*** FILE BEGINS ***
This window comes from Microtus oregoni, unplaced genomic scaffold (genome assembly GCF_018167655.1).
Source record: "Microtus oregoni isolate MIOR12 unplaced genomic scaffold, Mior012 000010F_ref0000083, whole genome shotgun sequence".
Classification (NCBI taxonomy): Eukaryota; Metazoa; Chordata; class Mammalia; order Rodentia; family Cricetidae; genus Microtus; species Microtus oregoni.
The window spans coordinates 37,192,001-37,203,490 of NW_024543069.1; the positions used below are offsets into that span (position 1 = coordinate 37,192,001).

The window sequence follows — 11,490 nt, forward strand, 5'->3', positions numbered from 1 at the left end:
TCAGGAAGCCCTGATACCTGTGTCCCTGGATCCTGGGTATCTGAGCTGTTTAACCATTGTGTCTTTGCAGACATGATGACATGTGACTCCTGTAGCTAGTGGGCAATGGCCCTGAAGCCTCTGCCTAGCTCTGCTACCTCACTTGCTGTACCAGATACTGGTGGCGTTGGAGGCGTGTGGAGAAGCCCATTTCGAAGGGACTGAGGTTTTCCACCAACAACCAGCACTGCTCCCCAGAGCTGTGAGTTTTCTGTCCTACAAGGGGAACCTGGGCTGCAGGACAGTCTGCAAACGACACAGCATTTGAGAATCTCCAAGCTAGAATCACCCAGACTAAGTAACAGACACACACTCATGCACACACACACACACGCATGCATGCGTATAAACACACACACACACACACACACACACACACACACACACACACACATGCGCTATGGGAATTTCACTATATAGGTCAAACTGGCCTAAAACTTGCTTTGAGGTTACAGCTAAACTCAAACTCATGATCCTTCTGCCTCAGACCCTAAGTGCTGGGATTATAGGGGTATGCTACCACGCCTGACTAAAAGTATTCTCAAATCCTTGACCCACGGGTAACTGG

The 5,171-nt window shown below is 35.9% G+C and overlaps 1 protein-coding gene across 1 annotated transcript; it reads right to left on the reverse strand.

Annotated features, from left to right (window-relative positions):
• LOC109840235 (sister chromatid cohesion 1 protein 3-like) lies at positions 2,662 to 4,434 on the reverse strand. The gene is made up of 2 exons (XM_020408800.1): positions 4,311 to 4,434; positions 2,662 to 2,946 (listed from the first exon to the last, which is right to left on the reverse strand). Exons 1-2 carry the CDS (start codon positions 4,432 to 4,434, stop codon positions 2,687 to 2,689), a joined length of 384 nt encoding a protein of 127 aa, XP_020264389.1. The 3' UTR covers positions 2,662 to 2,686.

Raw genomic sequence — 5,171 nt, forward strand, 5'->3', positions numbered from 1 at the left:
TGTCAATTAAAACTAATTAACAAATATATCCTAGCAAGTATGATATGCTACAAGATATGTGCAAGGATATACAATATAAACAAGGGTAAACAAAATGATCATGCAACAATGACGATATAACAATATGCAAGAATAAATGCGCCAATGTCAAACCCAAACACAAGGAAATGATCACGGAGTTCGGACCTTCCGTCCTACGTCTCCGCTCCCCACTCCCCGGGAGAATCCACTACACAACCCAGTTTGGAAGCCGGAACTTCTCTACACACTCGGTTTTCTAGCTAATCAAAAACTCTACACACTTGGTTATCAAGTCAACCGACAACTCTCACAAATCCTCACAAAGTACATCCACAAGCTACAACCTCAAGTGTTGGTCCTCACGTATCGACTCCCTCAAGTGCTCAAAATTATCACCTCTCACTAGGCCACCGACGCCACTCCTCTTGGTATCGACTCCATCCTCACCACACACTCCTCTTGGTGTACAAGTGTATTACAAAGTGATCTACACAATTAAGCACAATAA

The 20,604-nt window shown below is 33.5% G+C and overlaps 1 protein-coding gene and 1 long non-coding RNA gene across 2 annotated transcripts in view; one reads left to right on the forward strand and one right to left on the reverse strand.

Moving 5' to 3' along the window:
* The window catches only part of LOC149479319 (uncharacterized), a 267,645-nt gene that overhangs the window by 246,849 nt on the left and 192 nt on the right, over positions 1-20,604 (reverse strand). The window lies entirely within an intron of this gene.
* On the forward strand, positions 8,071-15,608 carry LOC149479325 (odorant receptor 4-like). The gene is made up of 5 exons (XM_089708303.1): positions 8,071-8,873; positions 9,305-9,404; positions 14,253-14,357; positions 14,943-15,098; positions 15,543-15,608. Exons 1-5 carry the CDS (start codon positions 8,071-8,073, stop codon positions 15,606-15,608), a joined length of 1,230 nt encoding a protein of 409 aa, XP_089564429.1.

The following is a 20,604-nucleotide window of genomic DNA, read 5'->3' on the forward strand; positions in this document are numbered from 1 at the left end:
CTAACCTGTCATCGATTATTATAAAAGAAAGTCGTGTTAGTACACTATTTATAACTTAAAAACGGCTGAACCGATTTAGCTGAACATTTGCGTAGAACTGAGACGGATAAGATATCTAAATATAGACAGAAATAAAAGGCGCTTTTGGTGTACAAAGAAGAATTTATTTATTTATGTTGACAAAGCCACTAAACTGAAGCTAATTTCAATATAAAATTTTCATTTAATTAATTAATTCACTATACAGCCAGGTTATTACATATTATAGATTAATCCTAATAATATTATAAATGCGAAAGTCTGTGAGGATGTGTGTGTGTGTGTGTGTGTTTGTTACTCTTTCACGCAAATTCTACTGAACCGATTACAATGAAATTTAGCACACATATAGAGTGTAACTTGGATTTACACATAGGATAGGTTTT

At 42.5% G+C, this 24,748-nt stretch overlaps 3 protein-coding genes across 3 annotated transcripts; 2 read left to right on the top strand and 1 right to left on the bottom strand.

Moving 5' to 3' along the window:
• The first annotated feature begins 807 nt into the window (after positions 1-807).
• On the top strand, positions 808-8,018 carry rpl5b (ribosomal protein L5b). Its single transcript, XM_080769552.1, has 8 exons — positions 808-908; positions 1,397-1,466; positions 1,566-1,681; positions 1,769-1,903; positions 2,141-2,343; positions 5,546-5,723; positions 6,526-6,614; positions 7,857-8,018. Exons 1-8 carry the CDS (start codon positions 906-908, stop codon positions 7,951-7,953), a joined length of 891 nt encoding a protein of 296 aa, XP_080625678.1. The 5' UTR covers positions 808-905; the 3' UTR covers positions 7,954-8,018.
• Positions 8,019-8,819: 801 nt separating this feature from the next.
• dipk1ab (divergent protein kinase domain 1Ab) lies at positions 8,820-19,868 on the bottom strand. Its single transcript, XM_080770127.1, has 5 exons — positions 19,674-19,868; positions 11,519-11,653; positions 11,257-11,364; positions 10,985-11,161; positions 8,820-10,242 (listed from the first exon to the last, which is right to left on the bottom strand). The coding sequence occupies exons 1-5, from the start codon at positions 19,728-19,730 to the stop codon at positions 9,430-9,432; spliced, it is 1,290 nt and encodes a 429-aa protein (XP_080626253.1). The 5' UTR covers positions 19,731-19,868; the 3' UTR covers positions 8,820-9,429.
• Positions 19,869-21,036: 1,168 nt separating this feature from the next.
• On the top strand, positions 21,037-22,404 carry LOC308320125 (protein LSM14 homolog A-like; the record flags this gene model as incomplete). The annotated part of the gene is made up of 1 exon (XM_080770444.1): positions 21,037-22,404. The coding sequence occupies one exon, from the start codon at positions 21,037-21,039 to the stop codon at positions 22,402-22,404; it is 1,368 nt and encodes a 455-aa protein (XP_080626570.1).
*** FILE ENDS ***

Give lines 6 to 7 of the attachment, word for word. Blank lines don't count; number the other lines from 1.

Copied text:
TCAGGAAGCCCTGATACCTGTGTCCCTGGATCCTGGGTATCTGAGCTGTTTAACCATTGTGTCTTTGCAGACATGATGACATGTGACTCCTGTAGCTAGTGGGCAATGGCCCTGAAGCCTCTGCCTAGCTCTGCTACCTCACTTGCTGTACCAGATACTGGTGGCGTTGGAGGCGTGTGGAGAAGCCCATTTCGAAGGGACTGAGGTTTTCCACCAACAACCAGCACTGCTCCCCAGAGCTGTGAGTTTTCTGTCCTACAAGGGGAACCTGGGCTGCAGGACAGTCTGCAAACGACACAGCATTTGAGAATCTCCAAGCTAGAATCACCCAGACTAAGTAACAGACACACACTCATGCACACACACACACACGCATGCATGCGTATAAACACACACACACACACACACACACACACACACACACACACACACATGCGCTATGGGAATTTCACTATATAGGTCAAACTGGCCTAAAACTTGCTTTGAGGTTACAGCTAAACTCAAACTCATGATCCTTCTGCCTCAGACCCTAAGTGCTGGGATTATAGGGGTATGCTACCACGCCTGACTAAAAGTATTCTCAAATCCTTGACCCACGGGTAACTGG

The 5,171-nt window shown below is 35.9% G+C and overlaps 1 protein-coding gene across 1 annotated transcript; it reads right to left on the reverse strand.